Half a year after the tragic death of Mila Rainof MED ’08 from a car collision in April, the city, in conjunction with Yale-New Haven Hospital, has broken ground to improve road safety in the medical school area.
In the latest initiative of the Street Smarts Campaign, the New Haven Department of Transportation is working with Y-NHH to launch a series of pedestrian safety renovations at 12 busy intersections scattered around and within the Yale School of Medicine campus. In an effort to improve pedestrian safety, the city will demarcate several new crosswalks, install an assortment of new pedestrian signposts and increase curb radii to shorten the distance pedestrians must walk on the road itself.
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“We hope that a lot of these measures will calm traffic in the area, create more visibility and awareness regarding pedestrian traffic,” Y-NHH Senior Vice President for Public Affairs Vin Petrini said. “It’s important that we do all that we can.”
Nancy Angoff, associate dean for student affairs at the School of Medicine, said road danger is a result of lack of cooperation from both drivers and pedestrians.
“There is the larger problem of educating everyone,” she said. “Both pedestrians and the drivers take ridiculous chances on the pavement – drivers run red lights, and pedestrians ignore no-walking signals.”
Director of the Department of Transportation Mike Piscitelli cited the deaths of Gabrielle Lee and Rainof earlier this year as the impetus for city officials to crack down on both inattentive drivers and bold pedestrians who do not follow the street signals designed for them. Lee, an 11-year-old resident of New Haven, was fatally struck by a speeding Jetta that hit her and threw her into the air. Rainof was struck by a car at the intersection of York Street and South Frontage Road in late April.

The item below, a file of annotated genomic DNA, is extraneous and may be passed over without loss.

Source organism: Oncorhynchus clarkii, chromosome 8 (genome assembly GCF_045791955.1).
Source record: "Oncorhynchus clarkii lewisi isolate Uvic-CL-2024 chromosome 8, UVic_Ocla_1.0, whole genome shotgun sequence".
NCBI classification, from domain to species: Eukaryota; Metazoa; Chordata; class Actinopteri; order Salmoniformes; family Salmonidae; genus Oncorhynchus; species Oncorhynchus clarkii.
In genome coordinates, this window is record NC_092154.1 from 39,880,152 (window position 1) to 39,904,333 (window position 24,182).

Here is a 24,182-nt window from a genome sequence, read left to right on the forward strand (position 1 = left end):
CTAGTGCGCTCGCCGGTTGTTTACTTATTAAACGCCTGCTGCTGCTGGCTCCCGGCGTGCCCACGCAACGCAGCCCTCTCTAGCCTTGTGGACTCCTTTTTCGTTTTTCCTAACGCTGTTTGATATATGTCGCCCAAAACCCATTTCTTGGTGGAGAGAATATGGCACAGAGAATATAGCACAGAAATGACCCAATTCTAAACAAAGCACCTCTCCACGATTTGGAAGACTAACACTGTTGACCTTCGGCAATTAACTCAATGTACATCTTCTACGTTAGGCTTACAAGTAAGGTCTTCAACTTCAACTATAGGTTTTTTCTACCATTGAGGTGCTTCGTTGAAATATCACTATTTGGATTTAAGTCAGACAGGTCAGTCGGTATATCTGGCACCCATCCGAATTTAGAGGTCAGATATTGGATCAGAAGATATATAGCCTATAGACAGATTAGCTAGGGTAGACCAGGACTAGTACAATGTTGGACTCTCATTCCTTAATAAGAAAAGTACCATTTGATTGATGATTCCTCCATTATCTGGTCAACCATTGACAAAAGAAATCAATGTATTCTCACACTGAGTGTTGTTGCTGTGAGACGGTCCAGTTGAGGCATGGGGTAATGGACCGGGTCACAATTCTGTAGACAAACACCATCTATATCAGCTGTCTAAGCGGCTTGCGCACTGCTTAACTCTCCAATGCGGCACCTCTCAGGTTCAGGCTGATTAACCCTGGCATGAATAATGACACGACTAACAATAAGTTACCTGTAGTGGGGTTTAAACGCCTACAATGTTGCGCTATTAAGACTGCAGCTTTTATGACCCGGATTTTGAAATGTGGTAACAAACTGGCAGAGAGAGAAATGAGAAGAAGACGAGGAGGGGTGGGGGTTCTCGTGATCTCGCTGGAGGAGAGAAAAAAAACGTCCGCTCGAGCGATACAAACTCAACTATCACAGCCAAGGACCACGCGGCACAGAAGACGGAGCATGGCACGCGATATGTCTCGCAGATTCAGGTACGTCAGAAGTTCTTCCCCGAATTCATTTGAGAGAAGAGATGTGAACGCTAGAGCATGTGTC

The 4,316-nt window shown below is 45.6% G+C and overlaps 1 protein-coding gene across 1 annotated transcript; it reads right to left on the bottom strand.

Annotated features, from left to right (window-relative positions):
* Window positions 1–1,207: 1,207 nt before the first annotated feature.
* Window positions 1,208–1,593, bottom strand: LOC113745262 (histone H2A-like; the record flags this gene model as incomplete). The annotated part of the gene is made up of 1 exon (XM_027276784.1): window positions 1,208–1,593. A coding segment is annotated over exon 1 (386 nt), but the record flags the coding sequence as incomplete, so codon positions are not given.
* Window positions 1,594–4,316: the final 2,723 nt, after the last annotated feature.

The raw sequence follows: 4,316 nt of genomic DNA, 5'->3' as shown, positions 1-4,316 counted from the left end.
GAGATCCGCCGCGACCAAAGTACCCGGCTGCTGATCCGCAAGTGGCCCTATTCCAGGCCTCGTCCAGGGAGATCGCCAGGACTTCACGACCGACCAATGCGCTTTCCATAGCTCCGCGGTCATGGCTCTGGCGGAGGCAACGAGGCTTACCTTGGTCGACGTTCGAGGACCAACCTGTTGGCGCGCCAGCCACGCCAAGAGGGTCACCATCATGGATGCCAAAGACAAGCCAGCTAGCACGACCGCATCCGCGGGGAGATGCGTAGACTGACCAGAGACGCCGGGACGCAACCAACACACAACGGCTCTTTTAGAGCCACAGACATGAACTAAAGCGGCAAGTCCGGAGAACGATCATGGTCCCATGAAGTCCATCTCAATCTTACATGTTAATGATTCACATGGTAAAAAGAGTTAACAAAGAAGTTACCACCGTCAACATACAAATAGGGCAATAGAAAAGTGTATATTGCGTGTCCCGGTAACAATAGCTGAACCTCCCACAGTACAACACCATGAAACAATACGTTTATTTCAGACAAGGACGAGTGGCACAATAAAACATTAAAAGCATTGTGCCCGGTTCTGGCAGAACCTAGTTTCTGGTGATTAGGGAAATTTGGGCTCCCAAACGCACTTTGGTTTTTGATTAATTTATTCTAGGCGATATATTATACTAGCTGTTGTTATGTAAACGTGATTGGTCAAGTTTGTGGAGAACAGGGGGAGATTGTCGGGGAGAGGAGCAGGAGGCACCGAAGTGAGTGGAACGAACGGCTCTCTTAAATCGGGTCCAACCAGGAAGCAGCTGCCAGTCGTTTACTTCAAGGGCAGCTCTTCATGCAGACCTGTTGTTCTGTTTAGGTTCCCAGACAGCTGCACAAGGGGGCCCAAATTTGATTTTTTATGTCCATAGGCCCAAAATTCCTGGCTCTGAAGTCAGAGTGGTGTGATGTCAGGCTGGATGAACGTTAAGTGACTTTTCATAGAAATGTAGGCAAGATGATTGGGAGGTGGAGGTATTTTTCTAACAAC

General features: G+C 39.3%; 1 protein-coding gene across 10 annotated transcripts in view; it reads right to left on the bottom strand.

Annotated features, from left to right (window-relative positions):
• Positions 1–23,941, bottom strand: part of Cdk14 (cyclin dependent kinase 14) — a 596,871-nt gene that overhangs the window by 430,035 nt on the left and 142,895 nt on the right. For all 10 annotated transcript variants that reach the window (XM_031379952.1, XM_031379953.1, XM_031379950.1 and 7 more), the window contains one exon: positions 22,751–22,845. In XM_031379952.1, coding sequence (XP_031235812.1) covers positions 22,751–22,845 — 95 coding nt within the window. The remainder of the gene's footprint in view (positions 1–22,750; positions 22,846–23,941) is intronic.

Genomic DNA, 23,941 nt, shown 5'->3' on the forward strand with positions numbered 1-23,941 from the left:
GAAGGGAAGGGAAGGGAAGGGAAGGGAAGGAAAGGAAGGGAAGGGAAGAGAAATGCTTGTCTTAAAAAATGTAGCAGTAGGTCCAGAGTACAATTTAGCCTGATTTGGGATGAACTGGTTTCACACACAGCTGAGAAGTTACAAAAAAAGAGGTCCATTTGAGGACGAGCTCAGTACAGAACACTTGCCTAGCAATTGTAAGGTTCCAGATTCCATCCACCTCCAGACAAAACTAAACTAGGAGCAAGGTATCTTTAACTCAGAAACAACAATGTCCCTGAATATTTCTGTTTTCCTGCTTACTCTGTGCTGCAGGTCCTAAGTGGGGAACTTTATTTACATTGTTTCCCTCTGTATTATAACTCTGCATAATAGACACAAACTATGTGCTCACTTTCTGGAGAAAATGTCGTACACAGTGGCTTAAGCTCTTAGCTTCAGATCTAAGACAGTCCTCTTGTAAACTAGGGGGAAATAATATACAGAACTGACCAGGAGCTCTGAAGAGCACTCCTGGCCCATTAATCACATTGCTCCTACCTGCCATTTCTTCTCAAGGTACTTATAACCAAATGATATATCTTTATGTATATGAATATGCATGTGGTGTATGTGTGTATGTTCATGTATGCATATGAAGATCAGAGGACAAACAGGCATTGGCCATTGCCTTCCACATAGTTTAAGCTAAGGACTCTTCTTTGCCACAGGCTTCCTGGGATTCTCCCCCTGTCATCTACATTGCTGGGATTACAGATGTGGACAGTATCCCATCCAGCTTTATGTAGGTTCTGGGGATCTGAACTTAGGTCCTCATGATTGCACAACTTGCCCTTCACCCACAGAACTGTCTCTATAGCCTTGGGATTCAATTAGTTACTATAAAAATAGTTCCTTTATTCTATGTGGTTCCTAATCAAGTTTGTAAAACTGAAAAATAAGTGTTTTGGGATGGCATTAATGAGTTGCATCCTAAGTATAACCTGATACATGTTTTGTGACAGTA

Drivers can often be reckless and irresponsible after incidents, Piscitelli said. (The driver who hit Lee never stopped.)
A second-year medical student walking on Cedar Street on Monday afternoon blamed the traffic lights and signals as potential sources of accidents.
“First and foremost, there are no walking signs for civilians — this is especially dangerous for patients who come out of the hospital on the Cedar and York crossing,” the student said. “The time of transition between red and yellow lights is too quick. This doesn’t allow for drivers to slow down sufficiently — lots of them prefer to run the light instead. Had the yellow been longer, Mila may not have been killed.”
Angoff said the loading docks and construction sites on the corner of York Street and Frontage Road may have contributed to Rainof’s death. Large trucks often obstruct pedestrians’ view of oncoming traffic, pedestrians in the area told the News earlier this year.
Petrini said the hospital also agreed to further additional safety improvements in light of the construction of the Smilow Cancer Hospital, which is scheduled for completion in winter 2009. These measures include a wider crosswalks, walk signals that count down the number of seconds left to cross, and a variable message board that will signal to motorists that pedestrians are ahead, Petrini said.
The New Haven Police Department has dispatched two units that will patrol certain busy intersections to slow down traffic and prohibit illegal drag racing on city streets, Petrini added.